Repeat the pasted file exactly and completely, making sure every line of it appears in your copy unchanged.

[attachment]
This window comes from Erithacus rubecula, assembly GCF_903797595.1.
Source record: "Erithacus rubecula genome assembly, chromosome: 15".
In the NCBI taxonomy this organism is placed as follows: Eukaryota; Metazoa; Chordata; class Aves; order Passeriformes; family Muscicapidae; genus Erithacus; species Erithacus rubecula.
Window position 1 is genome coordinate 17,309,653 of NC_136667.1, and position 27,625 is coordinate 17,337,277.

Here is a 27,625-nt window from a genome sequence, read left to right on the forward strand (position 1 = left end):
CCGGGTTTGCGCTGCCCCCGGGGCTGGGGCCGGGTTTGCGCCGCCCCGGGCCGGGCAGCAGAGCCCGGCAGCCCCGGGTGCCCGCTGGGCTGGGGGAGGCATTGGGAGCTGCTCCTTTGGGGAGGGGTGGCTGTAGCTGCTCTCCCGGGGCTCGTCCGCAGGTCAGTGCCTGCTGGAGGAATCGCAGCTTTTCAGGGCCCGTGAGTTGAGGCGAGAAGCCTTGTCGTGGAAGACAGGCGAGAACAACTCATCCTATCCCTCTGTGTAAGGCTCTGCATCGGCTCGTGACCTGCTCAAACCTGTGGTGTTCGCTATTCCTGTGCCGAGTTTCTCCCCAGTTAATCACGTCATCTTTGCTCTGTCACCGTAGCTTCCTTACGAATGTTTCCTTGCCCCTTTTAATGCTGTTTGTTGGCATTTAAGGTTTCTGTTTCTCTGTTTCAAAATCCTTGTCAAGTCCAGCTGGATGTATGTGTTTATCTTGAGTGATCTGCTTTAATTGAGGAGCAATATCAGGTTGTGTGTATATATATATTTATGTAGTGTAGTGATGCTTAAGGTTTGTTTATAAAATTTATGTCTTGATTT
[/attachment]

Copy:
This window comes from Erithacus rubecula, assembly GCF_903797595.1.
Source record: "Erithacus rubecula genome assembly, chromosome: 15".
In the NCBI taxonomy this organism is placed as follows: Eukaryota; Metazoa; Chordata; class Aves; order Passeriformes; family Muscicapidae; genus Erithacus; species Erithacus rubecula.
Window position 1 is genome coordinate 17,309,653 of NC_136667.1, and position 27,625 is coordinate 17,337,277.

Here is a 27,625-nt window from a genome sequence, read left to right on the forward strand (position 1 = left end):
CCGGGTTTGCGCTGCCCCCGGGGCTGGGGCCGGGTTTGCGCCGCCCCGGGCCGGGCAGCAGAGCCCGGCAGCCCCGGGTGCCCGCTGGGCTGGGGGAGGCATTGGGAGCTGCTCCTTTGGGGAGGGGTGGCTGTAGCTGCTCTCCCGGGGCTCGTCCGCAGGTCAGTGCCTGCTGGAGGAATCGCAGCTTTTCAGGGCCCGTGAGTTGAGGCGAGAAGCCTTGTCGTGGAAGACAGGCGAGAACAACTCATCCTATCCCTCTGTGTAAGGCTCTGCATCGGCTCGTGACCTGCTCAAACCTGTGGTGTTCGCTATTCCTGTGCCGAGTTTCTCCCCAGTTAATCACGTCATCTTTGCTCTGTCACCGTAGCTTCCTTACGAATGTTTCCTTGCCCCTTTTAATGCTGTTTGTTGGCATTTAAGGTTTCTGTTTCTCTGTTTCAAAATCCTTGTCAAGTCCAGCTGGATGTATGTGTTTATCTTGAGTGATCTGCTTTAATTGAGGAGCAATATCAGGTTGTGTGTATATATATATTTATGTAGTGTAGTGATGCTTAAGGTTTGTTTATAAAATTTATGTCTTGATTT